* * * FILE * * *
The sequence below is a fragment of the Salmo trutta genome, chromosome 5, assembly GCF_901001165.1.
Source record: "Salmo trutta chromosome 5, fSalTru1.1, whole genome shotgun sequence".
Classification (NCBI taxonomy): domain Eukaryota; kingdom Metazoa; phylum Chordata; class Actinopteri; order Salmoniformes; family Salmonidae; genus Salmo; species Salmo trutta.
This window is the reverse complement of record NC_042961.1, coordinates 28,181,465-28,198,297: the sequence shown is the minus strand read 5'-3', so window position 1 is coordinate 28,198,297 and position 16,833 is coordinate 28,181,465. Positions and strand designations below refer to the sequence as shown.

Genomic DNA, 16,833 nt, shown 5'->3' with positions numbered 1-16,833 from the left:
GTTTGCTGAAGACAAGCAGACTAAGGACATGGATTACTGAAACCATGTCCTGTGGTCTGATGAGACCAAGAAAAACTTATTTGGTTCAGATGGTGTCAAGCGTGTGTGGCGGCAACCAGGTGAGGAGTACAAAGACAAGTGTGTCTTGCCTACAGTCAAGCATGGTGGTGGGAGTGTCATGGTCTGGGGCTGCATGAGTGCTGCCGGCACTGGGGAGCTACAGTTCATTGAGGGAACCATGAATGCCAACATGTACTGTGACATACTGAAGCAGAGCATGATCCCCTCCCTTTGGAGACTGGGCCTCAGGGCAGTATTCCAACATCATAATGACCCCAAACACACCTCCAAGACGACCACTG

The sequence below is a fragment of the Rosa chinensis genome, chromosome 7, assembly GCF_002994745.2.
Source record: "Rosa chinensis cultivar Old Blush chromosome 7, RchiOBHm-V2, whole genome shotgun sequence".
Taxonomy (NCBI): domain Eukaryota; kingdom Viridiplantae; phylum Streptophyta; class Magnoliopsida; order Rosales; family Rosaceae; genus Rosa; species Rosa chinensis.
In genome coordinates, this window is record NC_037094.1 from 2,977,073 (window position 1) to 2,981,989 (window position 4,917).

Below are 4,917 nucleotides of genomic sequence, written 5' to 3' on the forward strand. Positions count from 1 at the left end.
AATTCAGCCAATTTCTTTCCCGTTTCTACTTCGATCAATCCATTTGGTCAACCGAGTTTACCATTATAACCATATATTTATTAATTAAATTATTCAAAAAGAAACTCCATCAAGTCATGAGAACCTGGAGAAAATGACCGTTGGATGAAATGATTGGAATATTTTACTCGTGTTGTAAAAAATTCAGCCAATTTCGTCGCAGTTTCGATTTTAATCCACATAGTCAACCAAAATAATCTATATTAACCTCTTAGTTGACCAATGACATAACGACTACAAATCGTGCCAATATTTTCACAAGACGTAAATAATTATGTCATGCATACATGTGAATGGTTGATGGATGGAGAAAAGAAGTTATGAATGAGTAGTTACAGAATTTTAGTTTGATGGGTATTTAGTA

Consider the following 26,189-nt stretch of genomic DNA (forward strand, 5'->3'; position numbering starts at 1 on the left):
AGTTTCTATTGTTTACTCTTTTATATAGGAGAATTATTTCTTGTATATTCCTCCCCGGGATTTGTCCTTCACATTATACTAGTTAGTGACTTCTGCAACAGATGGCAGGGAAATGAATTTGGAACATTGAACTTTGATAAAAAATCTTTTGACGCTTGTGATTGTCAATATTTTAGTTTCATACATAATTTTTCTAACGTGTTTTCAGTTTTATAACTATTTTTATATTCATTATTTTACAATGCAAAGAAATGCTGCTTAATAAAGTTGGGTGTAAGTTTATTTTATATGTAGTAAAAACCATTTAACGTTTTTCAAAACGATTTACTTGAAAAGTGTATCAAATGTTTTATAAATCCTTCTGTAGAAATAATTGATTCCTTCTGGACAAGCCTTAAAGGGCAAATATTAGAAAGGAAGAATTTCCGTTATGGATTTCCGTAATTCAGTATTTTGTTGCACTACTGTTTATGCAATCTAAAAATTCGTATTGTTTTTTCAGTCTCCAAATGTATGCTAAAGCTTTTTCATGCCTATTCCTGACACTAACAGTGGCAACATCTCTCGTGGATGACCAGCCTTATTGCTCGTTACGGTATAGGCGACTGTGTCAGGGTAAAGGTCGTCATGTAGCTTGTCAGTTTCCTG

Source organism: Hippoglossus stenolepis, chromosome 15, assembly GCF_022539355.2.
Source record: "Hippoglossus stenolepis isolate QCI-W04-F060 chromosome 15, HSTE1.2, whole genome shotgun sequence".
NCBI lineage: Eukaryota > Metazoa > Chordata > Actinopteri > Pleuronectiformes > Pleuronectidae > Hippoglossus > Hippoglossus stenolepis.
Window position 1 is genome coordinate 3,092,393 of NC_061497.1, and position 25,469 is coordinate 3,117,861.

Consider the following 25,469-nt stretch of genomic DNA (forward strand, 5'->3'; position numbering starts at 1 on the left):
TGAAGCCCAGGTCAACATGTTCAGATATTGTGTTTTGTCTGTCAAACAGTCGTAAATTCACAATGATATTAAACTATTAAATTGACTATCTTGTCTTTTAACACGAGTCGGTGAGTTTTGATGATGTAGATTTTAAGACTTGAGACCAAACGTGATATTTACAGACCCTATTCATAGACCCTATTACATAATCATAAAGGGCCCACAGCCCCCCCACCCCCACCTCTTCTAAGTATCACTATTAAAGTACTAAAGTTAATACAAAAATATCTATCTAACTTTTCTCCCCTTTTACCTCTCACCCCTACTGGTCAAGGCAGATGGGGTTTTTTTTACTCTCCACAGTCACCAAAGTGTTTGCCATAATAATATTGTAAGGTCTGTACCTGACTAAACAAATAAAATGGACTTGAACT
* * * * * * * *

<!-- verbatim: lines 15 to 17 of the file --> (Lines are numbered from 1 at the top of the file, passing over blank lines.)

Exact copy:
Source organism: Hippoglossus stenolepis, chromosome 15, assembly GCF_022539355.2.
Source record: "Hippoglossus stenolepis isolate QCI-W04-F060 chromosome 15, HSTE1.2, whole genome shotgun sequence".
NCBI lineage: Eukaryota > Metazoa > Chordata > Actinopteri > Pleuronectiformes > Pleuronectidae > Hippoglossus > Hippoglossus stenolepis.